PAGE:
Paolo Tullio: Oliveto
The Pavillion Complex, Dun Laoghaire.Tel: 01-284 6047
Published 13/03/2010 | 05:00
The history of pizza is a long one. We know that the Etruscans, an early Italian people, baked a flat bread on stones 3,000 years ago that they covered in toppings of cheese, oil and herbs, and they called it picea.
That's not too far from today's word. Etymologists can enjoy chasing the roots of this word, possibly from the Aramaic word for bread, pita, or from the ancient Greek for leavened bread, pikte.
Later, some 2,000 years ago, the Romans adopted the Etruscan picea and kept the name. Carbonised examples have been found in the bakeries of Pompeii. But like everything else, the pizza evolved. From this flat bread it became the dish we know today, where the toppings are cooked with the bread, rather than added later. The word pizza is first found in Italian just before the end of the first millennium, where it referred to a flat bread with toppings from Gaeta, near Naples.
The two main changes from ancient times to today's pizza are, first, the tomato, which didn't arrive in Europe until the mid-16th century. Initially they were considered poisonous, but by the early 17th century the poor of Naples were adding tomatoes to their pizzas. Then came mozzarella. Although the water buffalo, from whose milk mozzarella is made, had arrived in Italy from India more than 1,000 years earlier, it wasn't until the 18th century that mozzarella became popular.
In 1889 the first pizza, as we know it, was made in Naples for Queen Margherita of Savoy by Raffaele Esposito. She tasted a pizza of mozzarella, tomato and basil -- the red, white and green of the Italian flag -- and pronounced it her favourite dish. The pizza Margherita was born. This and the Marinara, which is topped with tomato, oregano, garlic and olive oil, are the only two pizzas that are recognised by the True Neapolitan Pizza Association and there are specific rules that determine their authenticity.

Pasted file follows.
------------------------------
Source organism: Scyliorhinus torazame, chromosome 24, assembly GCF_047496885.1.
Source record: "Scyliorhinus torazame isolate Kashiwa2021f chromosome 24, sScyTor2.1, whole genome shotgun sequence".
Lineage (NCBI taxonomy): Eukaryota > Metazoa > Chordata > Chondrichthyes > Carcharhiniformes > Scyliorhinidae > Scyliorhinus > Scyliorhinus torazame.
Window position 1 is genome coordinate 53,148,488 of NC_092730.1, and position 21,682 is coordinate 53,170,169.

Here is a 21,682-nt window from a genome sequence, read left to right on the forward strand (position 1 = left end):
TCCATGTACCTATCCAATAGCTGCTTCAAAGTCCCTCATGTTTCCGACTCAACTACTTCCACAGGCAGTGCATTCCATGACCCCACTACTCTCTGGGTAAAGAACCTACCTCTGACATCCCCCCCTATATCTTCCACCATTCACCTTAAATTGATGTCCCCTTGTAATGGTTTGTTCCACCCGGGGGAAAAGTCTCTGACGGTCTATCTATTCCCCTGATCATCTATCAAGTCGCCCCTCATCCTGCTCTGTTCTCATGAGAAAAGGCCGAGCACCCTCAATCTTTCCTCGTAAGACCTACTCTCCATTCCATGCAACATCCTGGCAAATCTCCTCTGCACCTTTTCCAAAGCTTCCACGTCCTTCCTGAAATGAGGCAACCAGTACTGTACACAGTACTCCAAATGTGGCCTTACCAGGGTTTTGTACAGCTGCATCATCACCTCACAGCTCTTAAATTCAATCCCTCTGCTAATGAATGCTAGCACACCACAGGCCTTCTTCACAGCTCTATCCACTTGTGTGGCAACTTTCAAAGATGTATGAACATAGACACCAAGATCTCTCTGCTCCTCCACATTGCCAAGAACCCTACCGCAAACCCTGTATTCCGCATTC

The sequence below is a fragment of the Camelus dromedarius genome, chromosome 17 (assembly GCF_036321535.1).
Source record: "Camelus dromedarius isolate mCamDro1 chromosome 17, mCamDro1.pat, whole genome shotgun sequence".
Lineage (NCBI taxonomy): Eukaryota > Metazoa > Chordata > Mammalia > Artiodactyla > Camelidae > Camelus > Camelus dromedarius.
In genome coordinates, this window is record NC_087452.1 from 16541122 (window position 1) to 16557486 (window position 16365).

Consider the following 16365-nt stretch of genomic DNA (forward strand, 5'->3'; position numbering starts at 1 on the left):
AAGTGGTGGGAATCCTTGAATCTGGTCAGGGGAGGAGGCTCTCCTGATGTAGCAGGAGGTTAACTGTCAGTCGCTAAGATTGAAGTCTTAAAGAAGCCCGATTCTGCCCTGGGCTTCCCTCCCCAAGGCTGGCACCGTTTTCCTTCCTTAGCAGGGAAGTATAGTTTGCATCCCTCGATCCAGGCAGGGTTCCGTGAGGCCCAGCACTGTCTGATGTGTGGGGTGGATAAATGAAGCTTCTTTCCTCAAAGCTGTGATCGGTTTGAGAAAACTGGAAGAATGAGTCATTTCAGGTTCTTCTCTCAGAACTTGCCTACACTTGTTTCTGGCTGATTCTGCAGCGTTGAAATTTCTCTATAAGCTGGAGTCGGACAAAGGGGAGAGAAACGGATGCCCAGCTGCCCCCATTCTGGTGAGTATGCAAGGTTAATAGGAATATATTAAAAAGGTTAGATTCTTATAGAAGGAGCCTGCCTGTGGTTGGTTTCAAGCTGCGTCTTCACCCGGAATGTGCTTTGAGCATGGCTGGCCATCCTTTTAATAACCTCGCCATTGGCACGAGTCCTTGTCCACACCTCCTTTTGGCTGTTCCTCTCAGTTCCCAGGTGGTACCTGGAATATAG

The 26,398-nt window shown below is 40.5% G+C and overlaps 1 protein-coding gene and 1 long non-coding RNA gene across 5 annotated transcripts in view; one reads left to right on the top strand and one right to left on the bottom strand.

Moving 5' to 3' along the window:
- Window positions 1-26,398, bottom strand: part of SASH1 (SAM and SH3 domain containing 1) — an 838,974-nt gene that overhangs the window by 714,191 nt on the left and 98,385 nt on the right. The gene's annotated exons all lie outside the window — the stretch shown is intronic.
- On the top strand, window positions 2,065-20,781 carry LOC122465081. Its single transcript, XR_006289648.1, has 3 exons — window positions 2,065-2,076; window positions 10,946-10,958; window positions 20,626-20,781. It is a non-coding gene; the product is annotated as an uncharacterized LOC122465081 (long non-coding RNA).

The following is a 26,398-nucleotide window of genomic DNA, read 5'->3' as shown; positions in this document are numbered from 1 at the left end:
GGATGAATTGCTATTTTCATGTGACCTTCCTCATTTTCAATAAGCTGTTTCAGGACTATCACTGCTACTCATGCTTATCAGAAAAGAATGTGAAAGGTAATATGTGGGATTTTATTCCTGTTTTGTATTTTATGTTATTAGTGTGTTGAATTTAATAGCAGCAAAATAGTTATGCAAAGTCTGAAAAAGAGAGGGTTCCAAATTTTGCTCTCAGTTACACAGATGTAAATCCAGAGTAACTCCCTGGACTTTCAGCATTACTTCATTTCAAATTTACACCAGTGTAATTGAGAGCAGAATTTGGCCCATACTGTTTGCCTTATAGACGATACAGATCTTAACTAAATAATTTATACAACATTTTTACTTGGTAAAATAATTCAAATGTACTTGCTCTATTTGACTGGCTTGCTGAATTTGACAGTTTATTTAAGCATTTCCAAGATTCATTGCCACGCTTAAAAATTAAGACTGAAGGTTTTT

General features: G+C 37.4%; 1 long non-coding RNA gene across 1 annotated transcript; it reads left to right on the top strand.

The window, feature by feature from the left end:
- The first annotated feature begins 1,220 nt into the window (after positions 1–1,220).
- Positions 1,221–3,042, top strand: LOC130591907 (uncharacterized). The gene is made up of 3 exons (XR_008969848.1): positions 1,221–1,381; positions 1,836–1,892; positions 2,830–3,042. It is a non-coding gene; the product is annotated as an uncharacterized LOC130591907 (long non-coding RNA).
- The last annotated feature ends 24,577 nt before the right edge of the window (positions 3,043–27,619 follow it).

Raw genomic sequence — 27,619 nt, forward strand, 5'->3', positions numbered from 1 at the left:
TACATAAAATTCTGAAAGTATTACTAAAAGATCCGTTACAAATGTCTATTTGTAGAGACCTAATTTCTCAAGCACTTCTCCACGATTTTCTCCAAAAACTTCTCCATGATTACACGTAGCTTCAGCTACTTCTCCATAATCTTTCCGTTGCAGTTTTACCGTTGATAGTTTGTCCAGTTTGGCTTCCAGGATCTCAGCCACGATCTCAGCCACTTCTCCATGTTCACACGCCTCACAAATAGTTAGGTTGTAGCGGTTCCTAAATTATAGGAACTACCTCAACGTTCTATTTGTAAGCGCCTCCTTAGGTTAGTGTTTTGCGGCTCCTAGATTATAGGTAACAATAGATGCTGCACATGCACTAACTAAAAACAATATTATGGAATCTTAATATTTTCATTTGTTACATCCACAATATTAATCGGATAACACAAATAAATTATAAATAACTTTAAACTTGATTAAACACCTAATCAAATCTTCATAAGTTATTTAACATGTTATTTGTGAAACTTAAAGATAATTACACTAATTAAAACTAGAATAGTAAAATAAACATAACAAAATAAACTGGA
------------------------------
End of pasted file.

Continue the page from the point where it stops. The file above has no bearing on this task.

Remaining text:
As far as I know, no one in Ireland claims to make an authentic Neapolitan pizza, but there are pizzerias that try to do it right. The most important element for a genuine pizza is that it should be cooked in a brick-domed, wood-fired oven. With today's exaggerated worries over health and safety they're virtually impossible to install in Ireland, so we have to make do with other kinds of ovens. A brick-domed, gas-fired oven comes close, but it obviously doesn't produce the added flavour of wood smoke.
It's one of these gas ovens that's the first thing you see when you walk into Oliveto in Dun Laoghaire, which is where Roly's used to be. The oven door is open and you can see the flames at the back of it, much as you would in the wood-fired version. As soon as I saw the oven, I knew that I'd be ordering a pizza. Oliveto, which means olive grove in Italian, is quite plainly decorated with simple chairs and tables, rather like an Italian pizzeria would be. There's a straightforward menu and an acceptable wine list and, on both bills of fare, the prices are reasonable.